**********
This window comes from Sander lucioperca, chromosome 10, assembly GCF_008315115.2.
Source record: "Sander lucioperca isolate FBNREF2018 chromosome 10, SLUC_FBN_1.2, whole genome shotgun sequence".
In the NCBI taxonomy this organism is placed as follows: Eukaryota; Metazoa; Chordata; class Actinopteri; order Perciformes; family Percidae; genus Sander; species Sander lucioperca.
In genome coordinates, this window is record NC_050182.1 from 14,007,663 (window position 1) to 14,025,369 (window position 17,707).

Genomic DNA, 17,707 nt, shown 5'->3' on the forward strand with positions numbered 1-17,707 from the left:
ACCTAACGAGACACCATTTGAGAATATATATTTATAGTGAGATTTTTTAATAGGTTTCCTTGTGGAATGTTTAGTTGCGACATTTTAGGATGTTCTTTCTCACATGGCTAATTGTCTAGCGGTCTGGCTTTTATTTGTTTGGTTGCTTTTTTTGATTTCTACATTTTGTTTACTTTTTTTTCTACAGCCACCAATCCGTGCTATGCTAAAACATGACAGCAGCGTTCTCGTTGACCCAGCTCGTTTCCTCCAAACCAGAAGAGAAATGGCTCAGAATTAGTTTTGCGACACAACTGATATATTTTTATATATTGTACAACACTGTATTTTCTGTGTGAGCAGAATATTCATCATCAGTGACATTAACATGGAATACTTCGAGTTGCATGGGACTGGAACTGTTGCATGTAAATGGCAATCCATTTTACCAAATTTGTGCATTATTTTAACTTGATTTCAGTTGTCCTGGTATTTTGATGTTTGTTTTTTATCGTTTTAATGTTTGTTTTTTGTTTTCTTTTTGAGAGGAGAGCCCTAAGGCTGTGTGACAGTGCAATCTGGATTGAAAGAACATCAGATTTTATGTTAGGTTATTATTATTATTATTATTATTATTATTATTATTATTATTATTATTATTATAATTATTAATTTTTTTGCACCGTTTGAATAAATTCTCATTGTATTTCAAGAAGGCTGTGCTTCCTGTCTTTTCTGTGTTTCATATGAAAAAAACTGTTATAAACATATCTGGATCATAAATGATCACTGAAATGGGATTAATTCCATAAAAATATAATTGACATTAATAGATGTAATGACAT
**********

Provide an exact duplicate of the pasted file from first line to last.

This window comes from Sander lucioperca, chromosome 10, assembly GCF_008315115.2.
Source record: "Sander lucioperca isolate FBNREF2018 chromosome 10, SLUC_FBN_1.2, whole genome shotgun sequence".
In the NCBI taxonomy this organism is placed as follows: Eukaryota; Metazoa; Chordata; class Actinopteri; order Perciformes; family Percidae; genus Sander; species Sander lucioperca.
In genome coordinates, this window is record NC_050182.1 from 14,007,663 (window position 1) to 14,025,369 (window position 17,707).

Genomic DNA, 17,707 nt, shown 5'->3' on the forward strand with positions numbered 1-17,707 from the left:
ACCTAACGAGACACCATTTGAGAATATATATTTATAGTGAGATTTTTTAATAGGTTTCCTTGTGGAATGTTTAGTTGCGACATTTTAGGATGTTCTTTCTCACATGGCTAATTGTCTAGCGGTCTGGCTTTTATTTGTTTGGTTGCTTTTTTTGATTTCTACATTTTGTTTACTTTTTTTTCTACAGCCACCAATCCGTGCTATGCTAAAACATGACAGCAGCGTTCTCGTTGACCCAGCTCGTTTCCTCCAAACCAGAAGAGAAATGGCTCAGAATTAGTTTTGCGACACAACTGATATATTTTTATATATTGTACAACACTGTATTTTCTGTGTGAGCAGAATATTCATCATCAGTGACATTAACATGGAATACTTCGAGTTGCATGGGACTGGAACTGTTGCATGTAAATGGCAATCCATTTTACCAAATTTGTGCATTATTTTAACTTGATTTCAGTTGTCCTGGTATTTTGATGTTTGTTTTTTATCGTTTTAATGTTTGTTTTTTGTTTTCTTTTTGAGAGGAGAGCCCTAAGGCTGTGTGACAGTGCAATCTGGATTGAAAGAACATCAGATTTTATGTTAGGTTATTATTATTATTATTATTATTATTATTATTATTATTATTATTATTATTATAATTATTAATTTTTTTGCACCGTTTGAATAAATTCTCATTGTATTTCAAGAAGGCTGTGCTTCCTGTCTTTTCTGTGTTTCATATGAAAAAAACTGTTATAAACATATCTGGATCATAAATGATCACTGAAATGGGATTAATTCCATAAAAATATAATTGACATTAATAGATGTAATGACAT